“Hope is being able to see that there is light despite all of the darkness.”
In the darkest moments since my diagnosis, at times it felt like all I had was hope. Perhaps I didn’t always identify it as “hope.” Sometimes, it was faith in God. Other times, it was just a pure, raw will to survive. It also manifested in my thoughts when I looked at my husband and knew I could not leave him. We had way too many years left to live together. Having hope was not always a conscious decision either. There was just simply no other way.
Hope can be defined as “a feeling of expectation and desire for a thing to happen.” It can also be defined as “a feeling of trust.” These simple definitions mean so much within the context of my diagnosis. I hoped that I would survive my surgery, that the surgery would successfully remove the tumor without completely damaging my brain, that the radiation would keep the cancer at bay, and that I would ultimately be one of the success stories. I also put my complete and total trust in my neurosurgeon, my oncologist, my radiation team, and the whole slew of medical professionals working to save my life. I didn’t just hope for these things though. I prayed. I begged God to protect me. I cried to my family that this retched disease would not kill me.
I never made a conscious decision to choose happiness and positivity when first learning my diagnosis. In fact, looking at the situation with such a hopeful attitude was actually contrary to how I typically viewed things in my life. I had always been such a cynical, negative person. Yet, without a second thought, I found myself determined beyond question that I would survive this.
There was also no choice, but to be strong and hopeful. One particular situation always comes to mind when thinking about these feelings. After my surgery, as soon as I was cleared to get out of bed, I took my IV stand and started walking laps around the unit. I never thought about it, I just did it. At first, I couldn’t do it on my own. After about a day, I built up my stamina to walk without any assistance. Sure, I was slow and unsteady, but I did it. I had also colored a picture of butterflies and hung it on the IV stand, so that whenever a nurse or another patient saw me, they smiled. On the last day, just before I was released, one of my neurosurgeon’s team members saw me walking the unit. She stopped me and said, “You’re going to be okay, Mrs. K. I know it.”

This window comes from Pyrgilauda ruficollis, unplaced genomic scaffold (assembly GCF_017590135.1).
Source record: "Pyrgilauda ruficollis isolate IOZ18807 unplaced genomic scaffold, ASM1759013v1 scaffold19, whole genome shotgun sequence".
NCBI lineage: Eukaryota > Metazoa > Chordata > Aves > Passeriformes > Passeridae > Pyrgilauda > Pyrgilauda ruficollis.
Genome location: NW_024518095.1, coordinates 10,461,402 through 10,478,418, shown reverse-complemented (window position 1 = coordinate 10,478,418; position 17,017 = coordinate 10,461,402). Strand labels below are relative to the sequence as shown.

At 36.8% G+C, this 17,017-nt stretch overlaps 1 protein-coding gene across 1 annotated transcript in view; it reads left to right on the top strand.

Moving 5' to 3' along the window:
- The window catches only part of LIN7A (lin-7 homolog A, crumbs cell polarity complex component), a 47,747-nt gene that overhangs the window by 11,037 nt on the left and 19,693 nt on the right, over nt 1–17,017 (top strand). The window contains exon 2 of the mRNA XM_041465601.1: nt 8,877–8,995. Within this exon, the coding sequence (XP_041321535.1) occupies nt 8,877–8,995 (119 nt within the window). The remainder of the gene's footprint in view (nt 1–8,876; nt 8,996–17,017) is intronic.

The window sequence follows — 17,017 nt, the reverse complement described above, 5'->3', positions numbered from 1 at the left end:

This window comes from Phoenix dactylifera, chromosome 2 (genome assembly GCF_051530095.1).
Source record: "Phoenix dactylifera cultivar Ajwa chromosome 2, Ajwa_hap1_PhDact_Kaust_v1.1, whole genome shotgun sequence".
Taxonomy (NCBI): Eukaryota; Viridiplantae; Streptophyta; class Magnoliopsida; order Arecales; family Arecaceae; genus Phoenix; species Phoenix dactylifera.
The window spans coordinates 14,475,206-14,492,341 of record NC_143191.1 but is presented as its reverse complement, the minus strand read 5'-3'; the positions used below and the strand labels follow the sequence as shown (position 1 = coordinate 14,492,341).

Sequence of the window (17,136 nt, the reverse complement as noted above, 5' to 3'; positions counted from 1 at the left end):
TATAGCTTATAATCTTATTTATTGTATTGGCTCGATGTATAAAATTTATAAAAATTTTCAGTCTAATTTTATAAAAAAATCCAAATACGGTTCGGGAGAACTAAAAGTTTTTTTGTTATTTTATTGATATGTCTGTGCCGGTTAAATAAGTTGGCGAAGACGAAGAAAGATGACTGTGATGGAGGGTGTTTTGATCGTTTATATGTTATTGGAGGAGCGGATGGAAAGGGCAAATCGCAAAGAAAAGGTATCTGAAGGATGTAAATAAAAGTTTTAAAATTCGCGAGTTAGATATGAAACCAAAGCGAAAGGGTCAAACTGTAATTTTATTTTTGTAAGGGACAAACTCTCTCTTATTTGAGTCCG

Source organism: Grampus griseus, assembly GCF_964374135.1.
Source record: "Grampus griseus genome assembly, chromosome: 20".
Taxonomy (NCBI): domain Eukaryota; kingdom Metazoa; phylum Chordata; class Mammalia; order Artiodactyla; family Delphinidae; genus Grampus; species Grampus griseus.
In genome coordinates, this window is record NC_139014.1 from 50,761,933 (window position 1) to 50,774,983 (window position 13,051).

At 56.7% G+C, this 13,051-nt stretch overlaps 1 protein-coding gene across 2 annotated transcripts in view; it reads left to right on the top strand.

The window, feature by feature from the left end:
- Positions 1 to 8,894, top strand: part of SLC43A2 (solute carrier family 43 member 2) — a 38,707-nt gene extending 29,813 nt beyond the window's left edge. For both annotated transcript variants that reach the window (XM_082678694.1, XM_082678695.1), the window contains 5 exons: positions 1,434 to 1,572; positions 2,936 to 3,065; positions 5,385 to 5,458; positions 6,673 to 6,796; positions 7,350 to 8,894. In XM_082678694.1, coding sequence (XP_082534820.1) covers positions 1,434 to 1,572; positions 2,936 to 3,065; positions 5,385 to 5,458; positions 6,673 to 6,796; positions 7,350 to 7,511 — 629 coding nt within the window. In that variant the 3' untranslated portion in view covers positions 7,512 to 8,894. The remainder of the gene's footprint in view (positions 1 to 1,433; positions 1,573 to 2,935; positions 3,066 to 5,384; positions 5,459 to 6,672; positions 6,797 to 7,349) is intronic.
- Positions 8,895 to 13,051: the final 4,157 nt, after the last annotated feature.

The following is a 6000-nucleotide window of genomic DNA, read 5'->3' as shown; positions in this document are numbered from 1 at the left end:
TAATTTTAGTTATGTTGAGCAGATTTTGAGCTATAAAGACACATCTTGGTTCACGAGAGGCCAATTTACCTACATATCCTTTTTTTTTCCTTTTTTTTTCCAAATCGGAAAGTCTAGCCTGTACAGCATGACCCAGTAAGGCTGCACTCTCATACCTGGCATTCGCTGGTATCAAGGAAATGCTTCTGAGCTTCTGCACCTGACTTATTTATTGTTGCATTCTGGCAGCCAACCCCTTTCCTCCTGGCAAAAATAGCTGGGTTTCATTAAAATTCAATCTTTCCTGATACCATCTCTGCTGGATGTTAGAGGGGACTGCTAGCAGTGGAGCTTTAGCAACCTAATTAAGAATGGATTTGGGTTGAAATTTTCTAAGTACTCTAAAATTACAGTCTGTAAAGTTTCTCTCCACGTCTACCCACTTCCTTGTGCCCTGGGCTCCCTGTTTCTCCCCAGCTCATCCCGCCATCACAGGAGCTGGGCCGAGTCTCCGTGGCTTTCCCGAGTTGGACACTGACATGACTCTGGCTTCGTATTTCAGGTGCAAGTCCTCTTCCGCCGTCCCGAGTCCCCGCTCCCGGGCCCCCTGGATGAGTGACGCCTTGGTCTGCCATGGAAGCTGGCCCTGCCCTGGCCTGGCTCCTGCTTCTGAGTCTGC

On the flipside, my roommate in the hospital did not seem to be very hopeful. Looking back, I wish I could have spoken to her and talked about what she was feeling. I was so focused on my survival that I didn’t stop to think about what she was going through. She refused to get out of bed, despite the nurses and doctors urging her every few hours to do so. Every instruction the medical staff gave her, she ignored. I overheard a phone conversation she had, in which she was explaining that she didn’t ask people for help and was frustrated that she needed help. As I waited for the endless paperwork the day I was released from the hospital, I overheard my rommate’s doctors telling her that she would not be released for quite some time. I find myself thinking about her a lot, and I hope she eventually found her inner strength, her hope.
There are times when my strength falters. When something negative happens, I don’t always handle it well. At times, I feel irrationally upset by trivial issues and situations, which don’t deserve my time and valuable energy. Yet, no matter how upset these minor issues can make me, I always come back to the most important things and what truly matters – that I am still here, living, breathing, thriving and surviving. And so, I continue to live day-by-day, expecting and trusting that life will continue because really without that hope, what do I have?